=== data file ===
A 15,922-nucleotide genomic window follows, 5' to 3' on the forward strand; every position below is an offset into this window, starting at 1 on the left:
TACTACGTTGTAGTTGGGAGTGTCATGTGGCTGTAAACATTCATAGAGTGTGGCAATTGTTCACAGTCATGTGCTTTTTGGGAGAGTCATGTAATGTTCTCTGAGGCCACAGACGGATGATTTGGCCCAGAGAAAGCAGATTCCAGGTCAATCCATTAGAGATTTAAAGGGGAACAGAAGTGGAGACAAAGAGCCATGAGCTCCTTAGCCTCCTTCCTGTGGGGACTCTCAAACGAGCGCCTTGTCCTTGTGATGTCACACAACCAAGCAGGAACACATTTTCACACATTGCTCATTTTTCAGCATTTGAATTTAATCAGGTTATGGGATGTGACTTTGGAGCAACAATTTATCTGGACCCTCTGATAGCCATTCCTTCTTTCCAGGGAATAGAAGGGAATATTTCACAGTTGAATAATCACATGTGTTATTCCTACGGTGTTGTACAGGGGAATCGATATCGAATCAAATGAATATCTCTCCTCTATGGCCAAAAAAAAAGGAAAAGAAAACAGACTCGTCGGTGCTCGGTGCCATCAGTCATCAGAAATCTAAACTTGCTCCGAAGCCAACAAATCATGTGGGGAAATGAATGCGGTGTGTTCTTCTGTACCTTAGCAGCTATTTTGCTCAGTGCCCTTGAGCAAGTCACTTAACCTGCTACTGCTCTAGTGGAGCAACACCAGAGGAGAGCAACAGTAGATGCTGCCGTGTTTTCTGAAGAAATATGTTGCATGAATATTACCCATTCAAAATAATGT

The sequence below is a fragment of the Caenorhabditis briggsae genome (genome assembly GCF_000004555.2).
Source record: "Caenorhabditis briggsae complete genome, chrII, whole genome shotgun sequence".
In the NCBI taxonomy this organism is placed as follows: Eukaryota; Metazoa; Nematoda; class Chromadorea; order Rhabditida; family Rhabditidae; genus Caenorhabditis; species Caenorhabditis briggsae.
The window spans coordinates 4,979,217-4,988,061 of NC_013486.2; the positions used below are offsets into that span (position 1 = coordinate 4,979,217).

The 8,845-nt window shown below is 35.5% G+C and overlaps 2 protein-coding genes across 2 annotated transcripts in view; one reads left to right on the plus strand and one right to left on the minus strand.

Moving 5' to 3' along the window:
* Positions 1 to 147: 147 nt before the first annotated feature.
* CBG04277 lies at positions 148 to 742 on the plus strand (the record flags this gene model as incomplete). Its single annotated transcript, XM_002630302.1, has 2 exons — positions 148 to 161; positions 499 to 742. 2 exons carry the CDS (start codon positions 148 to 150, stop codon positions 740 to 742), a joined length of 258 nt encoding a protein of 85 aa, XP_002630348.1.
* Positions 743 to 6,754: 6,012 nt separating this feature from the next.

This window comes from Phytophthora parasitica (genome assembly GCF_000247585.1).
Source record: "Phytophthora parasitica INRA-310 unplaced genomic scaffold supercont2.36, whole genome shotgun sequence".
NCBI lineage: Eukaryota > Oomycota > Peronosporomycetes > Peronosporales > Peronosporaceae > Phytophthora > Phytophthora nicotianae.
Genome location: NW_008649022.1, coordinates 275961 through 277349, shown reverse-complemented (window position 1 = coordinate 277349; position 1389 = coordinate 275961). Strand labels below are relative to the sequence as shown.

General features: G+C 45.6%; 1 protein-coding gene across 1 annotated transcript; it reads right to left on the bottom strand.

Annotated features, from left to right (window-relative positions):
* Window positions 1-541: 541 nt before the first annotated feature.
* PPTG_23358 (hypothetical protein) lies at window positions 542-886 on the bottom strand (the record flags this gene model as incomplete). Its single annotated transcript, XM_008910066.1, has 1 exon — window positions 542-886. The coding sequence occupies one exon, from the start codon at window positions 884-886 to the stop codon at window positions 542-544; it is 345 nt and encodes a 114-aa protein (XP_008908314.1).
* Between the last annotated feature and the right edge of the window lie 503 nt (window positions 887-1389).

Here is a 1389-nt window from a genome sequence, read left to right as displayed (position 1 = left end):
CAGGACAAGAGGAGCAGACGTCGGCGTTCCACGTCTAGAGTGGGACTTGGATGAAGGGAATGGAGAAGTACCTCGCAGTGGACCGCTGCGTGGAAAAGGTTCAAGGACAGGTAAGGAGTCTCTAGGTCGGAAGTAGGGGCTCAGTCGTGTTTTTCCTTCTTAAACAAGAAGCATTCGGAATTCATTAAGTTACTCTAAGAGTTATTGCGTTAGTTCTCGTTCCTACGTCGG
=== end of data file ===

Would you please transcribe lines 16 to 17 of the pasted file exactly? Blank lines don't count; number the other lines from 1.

General features: G+C 45.6%; 1 protein-coding gene across 1 annotated transcript; it reads right to left on the bottom strand.

Annotated features, from left to right (window-relative positions):